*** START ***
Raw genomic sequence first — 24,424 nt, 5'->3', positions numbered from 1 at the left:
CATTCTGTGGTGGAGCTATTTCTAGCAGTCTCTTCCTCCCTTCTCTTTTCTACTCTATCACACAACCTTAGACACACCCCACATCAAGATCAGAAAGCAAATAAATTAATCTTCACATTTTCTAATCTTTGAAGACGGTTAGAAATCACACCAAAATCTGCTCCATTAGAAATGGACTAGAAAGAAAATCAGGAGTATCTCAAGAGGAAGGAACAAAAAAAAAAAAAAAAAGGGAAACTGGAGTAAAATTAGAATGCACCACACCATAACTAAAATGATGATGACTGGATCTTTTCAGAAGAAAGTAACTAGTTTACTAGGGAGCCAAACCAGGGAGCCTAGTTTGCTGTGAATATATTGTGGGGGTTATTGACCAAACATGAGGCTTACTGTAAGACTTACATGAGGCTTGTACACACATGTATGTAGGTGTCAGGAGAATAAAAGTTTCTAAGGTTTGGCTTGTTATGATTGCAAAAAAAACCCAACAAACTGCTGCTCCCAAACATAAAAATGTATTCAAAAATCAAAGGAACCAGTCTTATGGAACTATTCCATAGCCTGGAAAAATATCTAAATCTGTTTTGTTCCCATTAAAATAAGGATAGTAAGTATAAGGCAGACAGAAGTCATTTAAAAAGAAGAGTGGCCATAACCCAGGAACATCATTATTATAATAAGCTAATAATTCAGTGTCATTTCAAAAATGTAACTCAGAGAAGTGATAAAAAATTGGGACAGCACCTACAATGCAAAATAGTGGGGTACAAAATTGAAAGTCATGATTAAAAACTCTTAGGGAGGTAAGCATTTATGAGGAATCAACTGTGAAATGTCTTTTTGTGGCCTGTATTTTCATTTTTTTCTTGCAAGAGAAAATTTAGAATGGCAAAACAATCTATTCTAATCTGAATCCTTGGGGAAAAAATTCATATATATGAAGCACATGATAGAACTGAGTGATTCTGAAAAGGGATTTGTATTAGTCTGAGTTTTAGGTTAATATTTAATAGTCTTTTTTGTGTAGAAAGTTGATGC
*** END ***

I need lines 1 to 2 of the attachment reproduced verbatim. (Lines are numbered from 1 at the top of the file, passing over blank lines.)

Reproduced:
Raw genomic sequence first — 24,424 nt, 5'->3', positions numbered from 1 at the left:
CATTCTGTGGTGGAGCTATTTCTAGCAGTCTCTTCCTCCCTTCTCTTTTCTACTCTATCACACAACCTTAGACACACCCCACATCAAGATCAGAAAGCAAATAAATTAATCTTCACATTTTCTAATCTTTGAAGACGGTTAGAAATCACACCAAAATCTGCTCCATTAGAAATGGACTAGAAAGAAAATCAGGAGTATCTCAAGAGGAAGGAACAAAAAAAAAAAAAAAAAGGGAAACTGGAGTAAAATTAGAATGCACCACACCATAACTAAAATGATGATGACTGGATCTTTTCAGAAGAAAGTAACTAGTTTACTAGGGAGCCAAACCAGGGAGCCTAGTTTGCTGTGAATATATTGTGGGGGTTATTGACCAAACATGAGGCTTACTGTAAGACTTACATGAGGCTTGTACACACATGTATGTAGGTGTCAGGAGAATAAAAGTTTCTAAGGTTTGGCTTGTTATGATTGCAAAAAAAACCCAACAAACTGCTGCTCCCAAACATAAAAATGTATTCAAAAATCAAAGGAACCAGTCTTATGGAACTATTCCATAGCCTGGAAAAATATCTAAATCTGTTTTGTTCCCATTAAAATAAGGATAGTAAGTATAAGGCAGACAGAAGTCATTTAAAAAGAAGAGTGGCCATAACCCAGGAACATCATTATTATAATAAGCTAATAATTCAGTGTCATTTCAAAAATGTAACTCAGAGAAGTGATAAAAAATTGGGACAGCACCTACAATGCAAAATAGTGGGGTACAAAATTGAAAGTCATGATTAAAAACTCTTAGGGAGGTAAGCATTTATGAGGAATCAACTGTGAAATGTCTTTTTGTGGCCTGTATTTTCATTTTTTTCTTGCAAGAGAAAATTTAGAATGGCAAAACAATCTATTCTAATCTGAATCCTTGGGGAAAAAATTCATATATATGAAGCACATGATAGAACTGAGTGATTCTGAAAAGGGATTTGTATTAGTCTGAGTTTTAGGTTAATATTTAATAGTCTTTTTTGTGTAGAAAGTTGATGC